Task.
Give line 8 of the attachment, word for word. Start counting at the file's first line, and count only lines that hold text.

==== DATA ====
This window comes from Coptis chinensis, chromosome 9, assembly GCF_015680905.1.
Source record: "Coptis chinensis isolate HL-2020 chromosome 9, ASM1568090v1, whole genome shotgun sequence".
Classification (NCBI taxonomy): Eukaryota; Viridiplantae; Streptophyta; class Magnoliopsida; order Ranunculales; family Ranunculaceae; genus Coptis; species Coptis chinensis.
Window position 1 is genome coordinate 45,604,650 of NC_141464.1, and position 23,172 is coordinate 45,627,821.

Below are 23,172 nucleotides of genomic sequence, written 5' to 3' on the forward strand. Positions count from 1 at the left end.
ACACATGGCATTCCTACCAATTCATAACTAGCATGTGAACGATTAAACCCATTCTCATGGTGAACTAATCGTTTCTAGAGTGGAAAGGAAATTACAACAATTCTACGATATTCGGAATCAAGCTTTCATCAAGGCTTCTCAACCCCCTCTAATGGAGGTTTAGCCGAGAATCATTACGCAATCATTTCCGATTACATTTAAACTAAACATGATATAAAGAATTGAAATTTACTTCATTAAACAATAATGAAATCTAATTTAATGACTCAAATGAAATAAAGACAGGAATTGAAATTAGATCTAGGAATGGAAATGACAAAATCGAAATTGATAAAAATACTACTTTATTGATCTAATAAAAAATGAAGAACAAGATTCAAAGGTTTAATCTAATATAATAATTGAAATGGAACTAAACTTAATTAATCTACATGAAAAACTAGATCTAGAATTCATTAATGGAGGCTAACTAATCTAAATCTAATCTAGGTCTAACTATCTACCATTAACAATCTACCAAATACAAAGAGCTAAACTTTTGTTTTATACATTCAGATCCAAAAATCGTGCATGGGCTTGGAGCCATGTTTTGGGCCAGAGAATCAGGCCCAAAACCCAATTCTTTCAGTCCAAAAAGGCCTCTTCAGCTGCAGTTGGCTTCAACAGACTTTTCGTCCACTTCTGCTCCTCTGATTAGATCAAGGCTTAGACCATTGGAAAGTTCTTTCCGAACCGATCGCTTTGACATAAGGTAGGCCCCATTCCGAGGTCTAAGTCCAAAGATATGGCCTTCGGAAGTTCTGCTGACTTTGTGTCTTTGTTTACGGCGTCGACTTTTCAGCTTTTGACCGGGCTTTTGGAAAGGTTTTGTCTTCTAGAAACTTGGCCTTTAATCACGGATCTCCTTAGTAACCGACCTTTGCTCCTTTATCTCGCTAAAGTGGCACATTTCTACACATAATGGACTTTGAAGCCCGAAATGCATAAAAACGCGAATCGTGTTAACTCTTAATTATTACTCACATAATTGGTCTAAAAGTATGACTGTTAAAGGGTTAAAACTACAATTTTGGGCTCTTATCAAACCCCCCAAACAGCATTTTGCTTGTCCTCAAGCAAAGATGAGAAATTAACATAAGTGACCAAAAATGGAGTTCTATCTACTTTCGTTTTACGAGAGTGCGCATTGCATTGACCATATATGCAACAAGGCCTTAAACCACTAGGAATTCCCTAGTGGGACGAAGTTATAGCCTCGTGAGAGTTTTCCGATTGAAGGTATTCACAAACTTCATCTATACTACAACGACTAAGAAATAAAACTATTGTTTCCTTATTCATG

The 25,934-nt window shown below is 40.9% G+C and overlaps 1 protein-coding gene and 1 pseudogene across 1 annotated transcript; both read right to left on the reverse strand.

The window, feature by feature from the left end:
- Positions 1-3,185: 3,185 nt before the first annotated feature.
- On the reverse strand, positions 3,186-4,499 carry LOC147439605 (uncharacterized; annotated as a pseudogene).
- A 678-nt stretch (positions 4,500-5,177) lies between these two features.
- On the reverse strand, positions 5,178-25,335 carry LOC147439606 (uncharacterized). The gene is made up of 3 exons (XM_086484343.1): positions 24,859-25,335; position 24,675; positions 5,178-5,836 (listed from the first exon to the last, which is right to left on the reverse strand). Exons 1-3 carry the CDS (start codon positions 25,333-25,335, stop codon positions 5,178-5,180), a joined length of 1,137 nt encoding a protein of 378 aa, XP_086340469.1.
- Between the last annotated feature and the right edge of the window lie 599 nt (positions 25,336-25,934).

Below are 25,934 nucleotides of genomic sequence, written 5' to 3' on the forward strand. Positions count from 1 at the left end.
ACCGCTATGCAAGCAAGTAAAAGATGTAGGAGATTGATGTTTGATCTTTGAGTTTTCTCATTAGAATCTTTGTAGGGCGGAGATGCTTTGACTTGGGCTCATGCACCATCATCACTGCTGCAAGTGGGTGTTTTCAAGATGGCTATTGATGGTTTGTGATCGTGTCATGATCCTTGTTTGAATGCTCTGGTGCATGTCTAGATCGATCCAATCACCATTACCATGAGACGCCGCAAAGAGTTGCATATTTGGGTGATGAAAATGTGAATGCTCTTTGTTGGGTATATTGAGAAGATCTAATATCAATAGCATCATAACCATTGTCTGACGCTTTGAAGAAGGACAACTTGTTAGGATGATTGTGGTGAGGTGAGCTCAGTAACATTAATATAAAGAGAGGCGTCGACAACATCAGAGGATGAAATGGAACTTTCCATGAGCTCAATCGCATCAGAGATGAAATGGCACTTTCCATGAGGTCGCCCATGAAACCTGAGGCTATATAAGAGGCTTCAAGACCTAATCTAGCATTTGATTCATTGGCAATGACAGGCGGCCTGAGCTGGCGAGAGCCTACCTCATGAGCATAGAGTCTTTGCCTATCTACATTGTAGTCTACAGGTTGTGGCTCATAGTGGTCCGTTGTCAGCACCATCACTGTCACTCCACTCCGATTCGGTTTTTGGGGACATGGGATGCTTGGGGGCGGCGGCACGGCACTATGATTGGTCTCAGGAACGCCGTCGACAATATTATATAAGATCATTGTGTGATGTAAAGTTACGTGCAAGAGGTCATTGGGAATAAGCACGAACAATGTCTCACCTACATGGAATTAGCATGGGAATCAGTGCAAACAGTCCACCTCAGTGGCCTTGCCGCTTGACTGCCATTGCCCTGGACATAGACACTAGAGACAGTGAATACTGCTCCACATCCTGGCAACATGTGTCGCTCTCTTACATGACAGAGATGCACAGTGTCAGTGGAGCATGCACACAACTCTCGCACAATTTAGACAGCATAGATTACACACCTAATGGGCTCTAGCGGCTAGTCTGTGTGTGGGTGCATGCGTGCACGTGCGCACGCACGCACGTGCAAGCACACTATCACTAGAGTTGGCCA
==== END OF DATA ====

The window, feature by feature from the left end: